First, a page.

In Reply: As noted by Dr Panza and colleagues, the findings of the Italian Longitudinal Study on Aging (ILSA)1 support the view that mild to moderate alcohol consumption has beneficial effects on cognition in the elderly. Their data do not persuade me, however, that rather than abstinence from alcohol, “a viable alternative option” for Mr. E would be “moderate drinking.” As their article notes,1 studies addressing alcohol's effects on cognition have produced “inconsistent results.” In one study, benefit disappeared after adjusting for demographic and socioeconomic factors.2 One study found the most favorable effects in participants carrying the apolipoprotein E ε4 allele,3 whereas another found the greatest benefit in participants without the apolipoprotein E ε4 allele.4 One found benefit only for wine,5 whereas another found benefit for wine, beer, or spirits.6 Although ILSA investigators asked abstainers whether they had been drinkers in the past, abstainer subgroups were not separately analyzed. Panza et al acknowledge that abstainers might have had a relatively poor health status, and it is plausible that poor health, including cognitive impairment, would be especially likely among those who became abstainers because of problem drinking.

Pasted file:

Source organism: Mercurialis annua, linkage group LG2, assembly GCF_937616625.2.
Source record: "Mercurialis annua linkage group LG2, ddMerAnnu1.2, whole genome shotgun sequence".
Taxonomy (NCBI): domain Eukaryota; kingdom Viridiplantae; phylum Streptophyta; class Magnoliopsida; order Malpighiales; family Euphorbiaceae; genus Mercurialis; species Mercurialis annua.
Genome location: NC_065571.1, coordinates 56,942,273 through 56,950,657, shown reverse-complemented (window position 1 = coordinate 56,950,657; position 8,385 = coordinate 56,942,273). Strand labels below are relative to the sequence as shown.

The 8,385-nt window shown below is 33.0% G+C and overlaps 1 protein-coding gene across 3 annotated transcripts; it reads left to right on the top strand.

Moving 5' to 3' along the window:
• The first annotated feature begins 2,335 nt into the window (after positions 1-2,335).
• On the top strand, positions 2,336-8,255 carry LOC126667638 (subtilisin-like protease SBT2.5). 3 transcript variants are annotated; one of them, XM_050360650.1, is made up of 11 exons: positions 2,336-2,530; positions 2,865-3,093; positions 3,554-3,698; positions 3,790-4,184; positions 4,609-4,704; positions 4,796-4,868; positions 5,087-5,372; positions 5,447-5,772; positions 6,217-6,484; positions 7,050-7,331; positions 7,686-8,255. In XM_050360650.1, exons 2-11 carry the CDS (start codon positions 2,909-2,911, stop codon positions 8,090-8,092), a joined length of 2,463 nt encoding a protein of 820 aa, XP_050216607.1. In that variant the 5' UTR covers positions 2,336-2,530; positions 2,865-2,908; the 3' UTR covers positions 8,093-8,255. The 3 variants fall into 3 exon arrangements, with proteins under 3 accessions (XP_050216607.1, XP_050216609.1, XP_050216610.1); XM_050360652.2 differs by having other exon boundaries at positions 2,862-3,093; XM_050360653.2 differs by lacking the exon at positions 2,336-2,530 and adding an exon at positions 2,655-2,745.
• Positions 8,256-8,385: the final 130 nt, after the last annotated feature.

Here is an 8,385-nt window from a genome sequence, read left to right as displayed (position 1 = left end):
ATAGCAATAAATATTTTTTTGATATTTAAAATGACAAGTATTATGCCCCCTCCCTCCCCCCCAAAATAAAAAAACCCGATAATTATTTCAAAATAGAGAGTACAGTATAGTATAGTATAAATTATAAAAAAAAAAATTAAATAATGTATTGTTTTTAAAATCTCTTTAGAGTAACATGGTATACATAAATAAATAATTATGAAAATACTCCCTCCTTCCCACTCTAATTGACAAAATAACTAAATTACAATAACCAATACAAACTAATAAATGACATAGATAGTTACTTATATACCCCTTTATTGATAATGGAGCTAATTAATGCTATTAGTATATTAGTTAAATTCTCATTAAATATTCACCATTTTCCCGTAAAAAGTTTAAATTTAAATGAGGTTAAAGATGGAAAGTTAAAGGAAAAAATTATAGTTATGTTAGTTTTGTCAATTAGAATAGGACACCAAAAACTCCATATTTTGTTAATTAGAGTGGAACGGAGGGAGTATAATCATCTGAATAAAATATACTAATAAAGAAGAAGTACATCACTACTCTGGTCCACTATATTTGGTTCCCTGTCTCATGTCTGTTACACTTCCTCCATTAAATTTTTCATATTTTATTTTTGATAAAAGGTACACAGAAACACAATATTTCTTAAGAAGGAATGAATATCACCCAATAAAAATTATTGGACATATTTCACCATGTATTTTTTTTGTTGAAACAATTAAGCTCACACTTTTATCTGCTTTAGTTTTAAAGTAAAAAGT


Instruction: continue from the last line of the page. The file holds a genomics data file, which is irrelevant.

Brust JCM. Alcohol Use, Thiamine Deficiency, and Cognitive Impairment—Reply. JAMA. 2008;299(24):2853–2855. doi:10.1001/jama.299.24.2854-b
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